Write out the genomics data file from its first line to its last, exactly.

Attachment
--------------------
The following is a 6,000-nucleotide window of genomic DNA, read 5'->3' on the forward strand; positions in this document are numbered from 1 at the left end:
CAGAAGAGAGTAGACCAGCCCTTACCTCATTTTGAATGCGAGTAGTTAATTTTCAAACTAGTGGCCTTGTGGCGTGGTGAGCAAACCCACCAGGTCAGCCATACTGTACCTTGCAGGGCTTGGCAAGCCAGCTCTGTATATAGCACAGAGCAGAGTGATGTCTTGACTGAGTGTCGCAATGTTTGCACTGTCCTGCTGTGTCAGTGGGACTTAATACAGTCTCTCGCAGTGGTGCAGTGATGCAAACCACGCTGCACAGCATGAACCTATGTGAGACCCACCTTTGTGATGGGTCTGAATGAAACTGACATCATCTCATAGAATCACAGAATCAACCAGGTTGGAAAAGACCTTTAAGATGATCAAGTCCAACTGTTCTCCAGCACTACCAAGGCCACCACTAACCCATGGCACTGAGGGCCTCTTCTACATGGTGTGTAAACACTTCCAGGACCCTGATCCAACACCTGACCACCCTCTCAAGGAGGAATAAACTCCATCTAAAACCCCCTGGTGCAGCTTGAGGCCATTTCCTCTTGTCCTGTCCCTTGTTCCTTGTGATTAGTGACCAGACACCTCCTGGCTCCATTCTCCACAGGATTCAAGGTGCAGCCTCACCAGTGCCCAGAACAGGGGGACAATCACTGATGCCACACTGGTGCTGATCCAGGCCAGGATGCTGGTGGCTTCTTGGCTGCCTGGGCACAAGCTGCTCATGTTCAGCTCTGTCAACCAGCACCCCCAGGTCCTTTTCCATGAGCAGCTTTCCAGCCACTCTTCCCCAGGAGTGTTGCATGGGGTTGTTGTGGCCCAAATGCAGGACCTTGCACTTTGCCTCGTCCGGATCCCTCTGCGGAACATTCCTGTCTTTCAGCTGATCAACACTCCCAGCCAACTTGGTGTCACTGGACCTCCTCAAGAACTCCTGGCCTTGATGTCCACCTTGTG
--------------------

The following is a 6,000-nucleotide window of genomic DNA, read 5'->3' on the forward strand; positions in this document are numbered from 1 at the left end:
CAGAAGAGAGTAGACCAGCCCTTACCTCATTTTGAATGCGAGTAGTTAATTTTCAAACTAGTGGCCTTGTGGCGTGGTGAGCAAACCCACCAGGTCAGCCATACTGTACCTTGCAGGGCTTGGCAAGCCAGCTCTGTATATAGCACAGAGCAGAGTGATGTCTTGACTGAGTGTCGCAATGTTTGCACTGTCCTGCTGTGTCAGTGGGACTTAATACAGTCTCTCGCAGTGGTGCAGTGATGCAAACCACGCTGCACAGCATGAACCTATGTGAGACCCACCTTTGTGATGGGTCTGAATGAAACTGACATCATCTCATAGAATCACAGAATCAACCAGGTTGGAAAAGACCTTTAAGATGATCAAGTCCAACTGTTCTCCAGCACTACCAAGGCCACCACTAACCCATGGCACTGAGGGCCTCTTCTACATGGTGTGTAAACACTTCCAGGACCCTGATCCAACACCTGACCACCCTCTCAAGGAGGAATAAACTCCATCTAAAACCCCCTGGTGCAGCTTGAGGCCATTTCCTCTTGTCCTGTCCCTTGTTCCTTGTGATTAGTGACCAGACACCTCCTGGCTCCATTCTCCACAGGATTCAAGGTGCAGCCTCACCAGTGCCCAGAACAGGGGGACAATCACTGATGCCACACTGGTGCTGATCCAGGCCAGGATGCTGGTGGCTTCTTGGCTGCCTGGGCACAAGCTGCTCATGTTCAGCTCTGTCAACCAGCACCCCCAGGTCCTTTTCCATGAGCAGCTTTCCAGCCACTCTTCCCCAGGAGTGTTGCATGGGGTTGTTGTGGCCCAAATGCAGGACCTTGCACTTTGCCTCGTCCGGATCCCTCTGCGGAACATTCCTGTCTTTCAGCTGATCAACACTCCCAGCCAACTTGGTGTCACTGGACCTCCTCAAGAACTCCTGGCCTTGATGTCCACCTTGTG